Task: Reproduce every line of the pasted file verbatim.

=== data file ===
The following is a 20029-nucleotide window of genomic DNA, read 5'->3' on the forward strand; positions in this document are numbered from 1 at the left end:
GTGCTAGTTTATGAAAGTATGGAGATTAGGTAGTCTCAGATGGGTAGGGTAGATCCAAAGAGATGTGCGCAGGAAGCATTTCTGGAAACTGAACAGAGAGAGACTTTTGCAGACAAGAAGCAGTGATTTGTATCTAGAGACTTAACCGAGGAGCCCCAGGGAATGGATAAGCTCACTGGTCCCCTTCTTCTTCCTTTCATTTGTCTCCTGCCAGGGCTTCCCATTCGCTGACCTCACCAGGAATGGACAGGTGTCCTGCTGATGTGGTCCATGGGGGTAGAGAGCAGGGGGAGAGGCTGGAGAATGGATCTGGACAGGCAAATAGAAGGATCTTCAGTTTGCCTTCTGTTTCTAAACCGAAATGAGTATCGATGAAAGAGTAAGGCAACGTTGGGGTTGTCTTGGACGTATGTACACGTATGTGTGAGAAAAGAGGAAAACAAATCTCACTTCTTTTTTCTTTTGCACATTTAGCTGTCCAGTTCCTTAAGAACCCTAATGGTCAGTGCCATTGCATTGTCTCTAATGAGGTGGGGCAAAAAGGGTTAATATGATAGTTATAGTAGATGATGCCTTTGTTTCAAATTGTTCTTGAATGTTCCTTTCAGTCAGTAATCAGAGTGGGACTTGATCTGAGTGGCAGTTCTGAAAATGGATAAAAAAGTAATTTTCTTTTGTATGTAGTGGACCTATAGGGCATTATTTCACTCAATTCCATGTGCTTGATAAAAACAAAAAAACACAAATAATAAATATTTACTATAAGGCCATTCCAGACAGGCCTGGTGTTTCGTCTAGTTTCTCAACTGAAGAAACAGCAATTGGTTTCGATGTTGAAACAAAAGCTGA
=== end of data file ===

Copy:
The following is a 20029-nucleotide window of genomic DNA, read 5'->3' on the forward strand; positions in this document are numbered from 1 at the left end:
GTGCTAGTTTATGAAAGTATGGAGATTAGGTAGTCTCAGATGGGTAGGGTAGATCCAAAGAGATGTGCGCAGGAAGCATTTCTGGAAACTGAACAGAGAGAGACTTTTGCAGACAAGAAGCAGTGATTTGTATCTAGAGACTTAACCGAGGAGCCCCAGGGAATGGATAAGCTCACTGGTCCCCTTCTTCTTCCTTTCATTTGTCTCCTGCCAGGGCTTCCCATTCGCTGACCTCACCAGGAATGGACAGGTGTCCTGCTGATGTGGTCCATGGGGGTAGAGAGCAGGGGGAGAGGCTGGAGAATGGATCTGGACAGGCAAATAGAAGGATCTTCAGTTTGCCTTCTGTTTCTAAACCGAAATGAGTATCGATGAAAGAGTAAGGCAACGTTGGGGTTGTCTTGGACGTATGTACACGTATGTGTGAGAAAAGAGGAAAACAAATCTCACTTCTTTTTTCTTTTGCACATTTAGCTGTCCAGTTCCTTAAGAACCCTAATGGTCAGTGCCATTGCATTGTCTCTAATGAGGTGGGGCAAAAAGGGTTAATATGATAGTTATAGTAGATGATGCCTTTGTTTCAAATTGTTCTTGAATGTTCCTTTCAGTCAGTAATCAGAGTGGGACTTGATCTGAGTGGCAGTTCTGAAAATGGATAAAAAAGTAATTTTCTTTTGTATGTAGTGGACCTATAGGGCATTATTTCACTCAATTCCATGTGCTTGATAAAAACAAAAAAACACAAATAATAAATATTTACTATAAGGCCATTCCAGACAGGCCTGGTGTTTCGTCTAGTTTCTCAACTGAAGAAACAGCAATTGGTTTCGATGTTGAAACAAAAGCTGA